Postal marketing doesn’t require consent

If your company can prove there is legitimate interest in your direct mail marketing campaigns, you won’t need GDPR consent for postal marketing. However, it’s likely you will need explicit consent for email marketing.

Fewer regulatory unknowns with direct mail

Direct mailing is not in the scope of Privacy and Electronic Communications Regulation (PECR), so you are not entering unknown territory with postal marketing.

High response rates

According to the Mail Wise GDPR factsheet, direct mail receives higher responses to email marketing. Therefore, it’s worth looking into this strategy – especially with the ease of consent. For those that are looking for marketing help, we have years of experience in working with clients to ensure production and direct mail fulfilment.

Stay in touch

Generally, people have several email addresses – possibly emails they no longer check. However, most people have one address, providing more ease of communication.

GDPR B2B Marketing Tips:

All B2C and B2B marketers must follow these regulations, and there are many tips on how to do so.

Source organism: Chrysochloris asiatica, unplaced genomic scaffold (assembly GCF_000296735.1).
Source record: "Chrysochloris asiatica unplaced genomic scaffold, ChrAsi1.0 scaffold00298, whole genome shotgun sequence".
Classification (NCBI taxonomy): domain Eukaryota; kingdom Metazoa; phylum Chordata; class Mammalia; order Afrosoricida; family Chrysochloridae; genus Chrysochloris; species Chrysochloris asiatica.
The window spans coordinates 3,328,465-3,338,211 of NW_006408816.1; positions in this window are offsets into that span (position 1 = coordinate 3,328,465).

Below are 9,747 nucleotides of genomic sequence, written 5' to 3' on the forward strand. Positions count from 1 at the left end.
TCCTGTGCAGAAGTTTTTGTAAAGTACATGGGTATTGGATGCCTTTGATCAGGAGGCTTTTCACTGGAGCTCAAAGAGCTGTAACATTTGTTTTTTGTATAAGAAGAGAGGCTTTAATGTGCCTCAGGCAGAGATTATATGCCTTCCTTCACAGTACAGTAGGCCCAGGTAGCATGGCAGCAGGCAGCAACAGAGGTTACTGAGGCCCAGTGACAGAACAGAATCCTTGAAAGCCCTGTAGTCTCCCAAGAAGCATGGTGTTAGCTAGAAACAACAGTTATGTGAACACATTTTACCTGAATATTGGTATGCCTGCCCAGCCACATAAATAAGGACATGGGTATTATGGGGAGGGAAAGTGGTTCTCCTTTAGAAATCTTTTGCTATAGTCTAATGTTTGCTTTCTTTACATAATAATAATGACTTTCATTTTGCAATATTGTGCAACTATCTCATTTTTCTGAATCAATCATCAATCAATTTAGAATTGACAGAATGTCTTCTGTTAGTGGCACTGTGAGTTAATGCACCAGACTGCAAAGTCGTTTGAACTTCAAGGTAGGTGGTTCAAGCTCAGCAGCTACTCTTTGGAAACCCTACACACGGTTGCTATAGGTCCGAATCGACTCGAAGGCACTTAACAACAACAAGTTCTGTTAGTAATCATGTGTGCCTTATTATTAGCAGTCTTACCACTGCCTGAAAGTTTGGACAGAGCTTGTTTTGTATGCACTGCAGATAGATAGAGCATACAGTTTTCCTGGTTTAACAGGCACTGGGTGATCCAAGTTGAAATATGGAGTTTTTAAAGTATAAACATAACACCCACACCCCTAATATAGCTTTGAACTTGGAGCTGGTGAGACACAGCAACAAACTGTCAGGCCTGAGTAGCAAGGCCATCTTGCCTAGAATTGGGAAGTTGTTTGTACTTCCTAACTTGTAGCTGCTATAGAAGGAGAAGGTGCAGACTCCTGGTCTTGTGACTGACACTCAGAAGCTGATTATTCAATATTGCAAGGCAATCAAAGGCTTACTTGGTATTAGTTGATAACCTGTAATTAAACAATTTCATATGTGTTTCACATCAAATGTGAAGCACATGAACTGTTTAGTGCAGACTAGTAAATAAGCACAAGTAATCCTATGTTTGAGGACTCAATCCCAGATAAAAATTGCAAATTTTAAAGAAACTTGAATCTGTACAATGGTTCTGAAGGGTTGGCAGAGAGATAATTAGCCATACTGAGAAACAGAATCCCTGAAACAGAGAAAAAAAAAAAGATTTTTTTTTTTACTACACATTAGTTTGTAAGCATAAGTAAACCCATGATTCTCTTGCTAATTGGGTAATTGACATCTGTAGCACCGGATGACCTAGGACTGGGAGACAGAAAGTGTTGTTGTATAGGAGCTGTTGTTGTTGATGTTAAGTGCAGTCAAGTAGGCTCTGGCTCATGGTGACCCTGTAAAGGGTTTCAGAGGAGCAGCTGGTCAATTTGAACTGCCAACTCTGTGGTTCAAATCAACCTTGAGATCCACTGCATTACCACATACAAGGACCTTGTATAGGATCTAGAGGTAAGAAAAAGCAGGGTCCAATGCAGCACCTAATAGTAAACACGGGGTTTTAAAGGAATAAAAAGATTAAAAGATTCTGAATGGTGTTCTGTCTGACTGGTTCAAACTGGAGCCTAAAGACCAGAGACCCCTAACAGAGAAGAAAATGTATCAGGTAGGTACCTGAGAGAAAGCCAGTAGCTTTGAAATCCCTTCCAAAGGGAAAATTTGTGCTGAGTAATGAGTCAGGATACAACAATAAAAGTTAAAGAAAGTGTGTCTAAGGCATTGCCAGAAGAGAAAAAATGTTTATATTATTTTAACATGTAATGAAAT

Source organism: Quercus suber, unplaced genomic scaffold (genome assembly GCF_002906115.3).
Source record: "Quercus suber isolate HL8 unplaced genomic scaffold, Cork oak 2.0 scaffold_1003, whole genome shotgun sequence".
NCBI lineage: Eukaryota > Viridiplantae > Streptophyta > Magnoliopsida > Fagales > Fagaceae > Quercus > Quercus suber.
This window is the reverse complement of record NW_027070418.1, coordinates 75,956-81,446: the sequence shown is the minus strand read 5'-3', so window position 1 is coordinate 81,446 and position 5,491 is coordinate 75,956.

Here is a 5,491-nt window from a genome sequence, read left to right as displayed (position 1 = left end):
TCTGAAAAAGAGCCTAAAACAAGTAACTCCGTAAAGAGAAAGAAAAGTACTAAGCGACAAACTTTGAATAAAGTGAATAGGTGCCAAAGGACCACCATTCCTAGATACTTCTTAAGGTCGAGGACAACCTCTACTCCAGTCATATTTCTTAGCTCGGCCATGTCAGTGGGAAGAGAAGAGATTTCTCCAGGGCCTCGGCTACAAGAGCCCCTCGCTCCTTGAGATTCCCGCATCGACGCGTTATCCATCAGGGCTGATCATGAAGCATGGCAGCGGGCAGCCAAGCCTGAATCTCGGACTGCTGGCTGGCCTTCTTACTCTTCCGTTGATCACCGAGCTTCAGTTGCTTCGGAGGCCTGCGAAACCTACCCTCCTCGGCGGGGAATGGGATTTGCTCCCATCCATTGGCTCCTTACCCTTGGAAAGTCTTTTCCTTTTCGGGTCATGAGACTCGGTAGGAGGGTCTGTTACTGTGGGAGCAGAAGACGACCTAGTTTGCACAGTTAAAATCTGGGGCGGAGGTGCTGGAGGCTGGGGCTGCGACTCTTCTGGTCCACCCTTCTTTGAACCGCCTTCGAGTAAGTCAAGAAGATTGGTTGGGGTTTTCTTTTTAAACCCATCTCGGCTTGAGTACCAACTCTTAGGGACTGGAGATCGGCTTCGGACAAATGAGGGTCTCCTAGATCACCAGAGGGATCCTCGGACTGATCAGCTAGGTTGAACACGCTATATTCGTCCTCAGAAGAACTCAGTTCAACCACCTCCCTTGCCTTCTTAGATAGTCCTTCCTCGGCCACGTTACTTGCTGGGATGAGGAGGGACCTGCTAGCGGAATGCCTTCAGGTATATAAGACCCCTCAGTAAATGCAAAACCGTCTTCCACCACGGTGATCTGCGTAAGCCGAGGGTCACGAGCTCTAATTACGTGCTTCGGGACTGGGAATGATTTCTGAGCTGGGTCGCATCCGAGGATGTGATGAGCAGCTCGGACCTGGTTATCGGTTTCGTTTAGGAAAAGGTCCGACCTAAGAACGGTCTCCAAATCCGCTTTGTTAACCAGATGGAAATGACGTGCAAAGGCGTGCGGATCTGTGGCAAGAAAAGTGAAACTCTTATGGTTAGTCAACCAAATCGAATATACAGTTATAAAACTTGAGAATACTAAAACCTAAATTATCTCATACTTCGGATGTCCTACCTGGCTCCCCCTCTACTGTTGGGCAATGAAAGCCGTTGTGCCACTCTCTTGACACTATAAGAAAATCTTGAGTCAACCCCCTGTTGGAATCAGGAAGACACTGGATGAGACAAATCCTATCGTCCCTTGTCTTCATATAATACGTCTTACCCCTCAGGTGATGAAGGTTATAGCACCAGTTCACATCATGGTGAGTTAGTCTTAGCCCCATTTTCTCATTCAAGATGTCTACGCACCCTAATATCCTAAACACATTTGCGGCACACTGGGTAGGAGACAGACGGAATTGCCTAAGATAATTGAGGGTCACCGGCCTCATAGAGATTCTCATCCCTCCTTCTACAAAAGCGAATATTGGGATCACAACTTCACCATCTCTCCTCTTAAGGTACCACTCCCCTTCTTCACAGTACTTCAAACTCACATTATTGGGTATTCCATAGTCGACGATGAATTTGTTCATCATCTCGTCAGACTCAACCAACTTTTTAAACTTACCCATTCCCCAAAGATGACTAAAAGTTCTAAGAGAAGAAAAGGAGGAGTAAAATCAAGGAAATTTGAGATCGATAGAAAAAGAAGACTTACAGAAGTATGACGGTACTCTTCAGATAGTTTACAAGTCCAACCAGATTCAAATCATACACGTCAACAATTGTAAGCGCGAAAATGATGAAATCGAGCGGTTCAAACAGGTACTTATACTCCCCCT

• Ensure accurate data and begin auditing your mailing list now
  • Review how you collect data to comply with general data protection regulations
  • Create content tailored to potential prospects and produce a content marketing strategy
  • Invite visitors to join your mailing list. For example, install pop-ups or ask them to sign-up for your newsletter
  • Centralise your data onto a CRM system for ease of making changes
  • Read up on the GDPR guide here

Build Trust

While GDPR can affect how you market offline and online, it can also benefit your company. Consumers continuously browse websites they trust and building trust comes through transparency. By sharing how you collect data and what you are doing with the data (produce personalised direct mail campaigns etc.) – you are creating a relationship with your consumers built on trust. In turn, this will improve engagement and revenue.

Similarly, by asking for permission to use prospects personal data, you are collecting information on those that are interested in your products and would like to see more – thus improving revenue.

If you would like to speak to our team regarding GDPR marketing regulations and what it means for your direct mailing with a mailing house – you can fill in the contact form or use the live chat service below. We’ve also included an exclusive PDF on the key GDPR facts.